• Maintaining Your Personal Style

    Dancing with Yupo

    Like most artists, I enjoy taking art workshops and classes from time to time to hone my artistic skills as well as for the camaraderie of being around other artists.  I am currently taking a class in which the instructor often asks us to study and paint in the style of another artist.  There is much to be learned from this approach, but it can also be uncomfortable to work in a style that is different from your own especially if it is different to an extreme.  When this happens, I often find myself rebelling against the proposed project or wondering if there is any value in trying to work in an alien artistic style.

    Most recently, we watched a video called "Dancing with Yupo" in which the artist uses a full sheet of yupo paper, a very large brush, and an abundance of fresh paint to create very loose, expressive paintings.  Her technique of slapping gobs of paint on the slick yupo surface without any initial drawing or compositional planning other than a reference photo is a huge departure from my own carefully planned, meticulous style.  

    I usually work from detailed drawings and frequently mask out areas I want to remain white before applying paint to the paper.  My largest brush is a one-inch Langnickle, but I usually use much smaller brushes.  I like painting on the glossy surface of yupo, but my intent is always to restrain the paint.  I allow it to mix and flow in limited areas, but I always impose boundaries.  If my paint crosses those boundaries, I wipe it off and try again.. My style is all about control, control, control!

    So I ask myself, what can I learn from this exercise?  Will this violation of my personal style be worth the frustration or will it be a waste of my time and money?  (Watercolor tubes are expensive!) 

    I have doubted before -- on a project using Doak spray paints and pressing a variety of grasses, and leaves, and fibers into it, for example -- and yet I was quite pleased with some of the results I obtained.  But this time I think I may forego the assigned project and stay true to my own style.  As much as I admire the looser style of many watercolor artists, I like my own, unique style too much to abandon it so completely as "Dancing with Yupo" would require.


  • Designing a Business Card


    With more leisure time to paint comes a new problem--what to do with the many completed paintings?  I have already filled every room in our house with my paintings; I have given many away to family and friends; I have donated to raffles, fundraisers, and other good causes.  But with the freedom to paint almost daily, my inventory of paintings has increased so much that it has now prompted me to think about marketing my artwork a little more ambitiously.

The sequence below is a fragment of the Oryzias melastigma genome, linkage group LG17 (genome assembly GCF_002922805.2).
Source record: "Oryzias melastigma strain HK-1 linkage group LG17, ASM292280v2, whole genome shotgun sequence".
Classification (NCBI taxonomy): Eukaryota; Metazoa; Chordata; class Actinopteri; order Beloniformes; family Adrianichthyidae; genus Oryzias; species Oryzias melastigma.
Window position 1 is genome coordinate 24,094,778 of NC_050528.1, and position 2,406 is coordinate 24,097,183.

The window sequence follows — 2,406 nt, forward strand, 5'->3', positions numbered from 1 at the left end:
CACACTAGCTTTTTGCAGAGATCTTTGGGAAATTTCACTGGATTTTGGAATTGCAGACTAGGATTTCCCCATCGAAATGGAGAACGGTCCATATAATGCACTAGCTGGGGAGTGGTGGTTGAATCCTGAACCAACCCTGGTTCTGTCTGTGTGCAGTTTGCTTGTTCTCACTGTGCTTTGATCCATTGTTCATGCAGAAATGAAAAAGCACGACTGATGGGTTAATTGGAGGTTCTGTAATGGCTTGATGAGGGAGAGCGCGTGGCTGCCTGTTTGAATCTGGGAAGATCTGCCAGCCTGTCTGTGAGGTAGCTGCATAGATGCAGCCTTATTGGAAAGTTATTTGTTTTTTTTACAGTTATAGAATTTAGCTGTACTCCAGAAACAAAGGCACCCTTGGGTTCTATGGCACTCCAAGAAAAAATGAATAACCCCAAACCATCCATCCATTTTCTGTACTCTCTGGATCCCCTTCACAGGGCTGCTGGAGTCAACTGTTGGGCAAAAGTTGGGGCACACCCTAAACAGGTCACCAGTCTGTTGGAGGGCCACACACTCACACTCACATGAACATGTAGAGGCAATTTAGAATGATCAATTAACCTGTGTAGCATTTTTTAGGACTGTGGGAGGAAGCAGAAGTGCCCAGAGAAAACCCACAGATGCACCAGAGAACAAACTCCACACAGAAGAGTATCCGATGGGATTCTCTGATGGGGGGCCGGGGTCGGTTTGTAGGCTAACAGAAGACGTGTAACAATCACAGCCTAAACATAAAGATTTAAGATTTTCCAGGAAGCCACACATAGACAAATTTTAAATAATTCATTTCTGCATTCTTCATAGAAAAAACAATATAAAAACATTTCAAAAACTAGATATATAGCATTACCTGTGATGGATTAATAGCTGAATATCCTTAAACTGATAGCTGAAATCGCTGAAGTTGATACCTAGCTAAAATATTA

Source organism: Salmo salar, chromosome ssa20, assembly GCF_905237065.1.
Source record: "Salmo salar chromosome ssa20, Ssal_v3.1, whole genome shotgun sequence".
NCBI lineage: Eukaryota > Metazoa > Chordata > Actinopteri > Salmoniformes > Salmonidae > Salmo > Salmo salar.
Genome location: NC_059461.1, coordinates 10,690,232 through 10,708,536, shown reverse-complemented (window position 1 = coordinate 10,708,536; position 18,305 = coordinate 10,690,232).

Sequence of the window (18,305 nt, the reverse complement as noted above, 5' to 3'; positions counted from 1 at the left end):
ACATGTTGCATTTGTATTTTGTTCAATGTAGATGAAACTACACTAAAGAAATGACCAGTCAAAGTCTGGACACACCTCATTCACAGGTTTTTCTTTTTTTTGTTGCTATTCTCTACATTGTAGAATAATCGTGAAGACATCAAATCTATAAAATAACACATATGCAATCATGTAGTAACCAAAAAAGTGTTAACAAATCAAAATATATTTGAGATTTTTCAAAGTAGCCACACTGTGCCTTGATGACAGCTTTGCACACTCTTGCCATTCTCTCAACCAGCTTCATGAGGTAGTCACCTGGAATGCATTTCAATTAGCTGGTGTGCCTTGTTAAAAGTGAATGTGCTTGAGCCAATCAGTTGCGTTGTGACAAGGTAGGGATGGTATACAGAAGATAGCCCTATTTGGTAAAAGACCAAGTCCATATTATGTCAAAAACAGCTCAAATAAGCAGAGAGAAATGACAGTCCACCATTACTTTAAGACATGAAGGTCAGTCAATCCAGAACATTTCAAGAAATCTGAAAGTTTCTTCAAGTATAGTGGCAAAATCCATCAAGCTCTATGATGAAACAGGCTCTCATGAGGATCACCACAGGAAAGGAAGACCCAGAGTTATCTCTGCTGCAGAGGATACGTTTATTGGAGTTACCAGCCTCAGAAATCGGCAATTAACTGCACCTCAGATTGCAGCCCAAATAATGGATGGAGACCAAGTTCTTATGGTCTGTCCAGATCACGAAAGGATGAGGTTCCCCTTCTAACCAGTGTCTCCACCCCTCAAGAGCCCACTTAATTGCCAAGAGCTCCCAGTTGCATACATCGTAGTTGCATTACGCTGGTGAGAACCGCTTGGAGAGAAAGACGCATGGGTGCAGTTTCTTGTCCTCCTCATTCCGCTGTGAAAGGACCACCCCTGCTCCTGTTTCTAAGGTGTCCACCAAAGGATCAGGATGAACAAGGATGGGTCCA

So yesterday I decided to redesign my outdated business card.  Since our move to Oregon has inconveniently placed me a state away from our tech-savvy daughter, I sat down at my computer yesterday to tackle the task by myself using my long-neglected Photoshop Elements program.  My basic knowledge of how to use the tools and layers of Photoshop is pretty minimal.  I was off to a poor start, staring at the editing screen helplessly for about 20 minutes trying to figure out how to get a photo of one of my watercolor paintings onto the blank background layer.  Finally, I pulled out a book I bought years ago, How to Cheat in Photoshop Elements 8, and read about using layers.  An hour or so  later--voila!--I had completed a simple digital business card!   (Okay, I know that was slow, but it's a new skill for me.) Today I took my digital file off to a printer and ordered a batch of new business cards.  

    The lesson of this story is that you are never too old to learn new skills.  Too many older artists don't take advantage of computer technology to  make their lives easier.  Don't be afraid of your computer!  It's your friend.

  • Launching My New Watercolor Website

    Thanks to Doteasy's website builder, I am about ready to launch my new watercolor website at susanescobar.com.  Through this website, I hope to be able to share some of my artwork with a larger audience.  Please excuse any glitches as I am learning by trial and error.  As I learn more (using Doteasy's helpful instructions and videos), I hope to improve my website.   For example, I hope to organize my watercolors by category so that viewers can easily find the subject matter they are most interested in.  But that will come with time.  For now, please enjoy my online gallery and blog!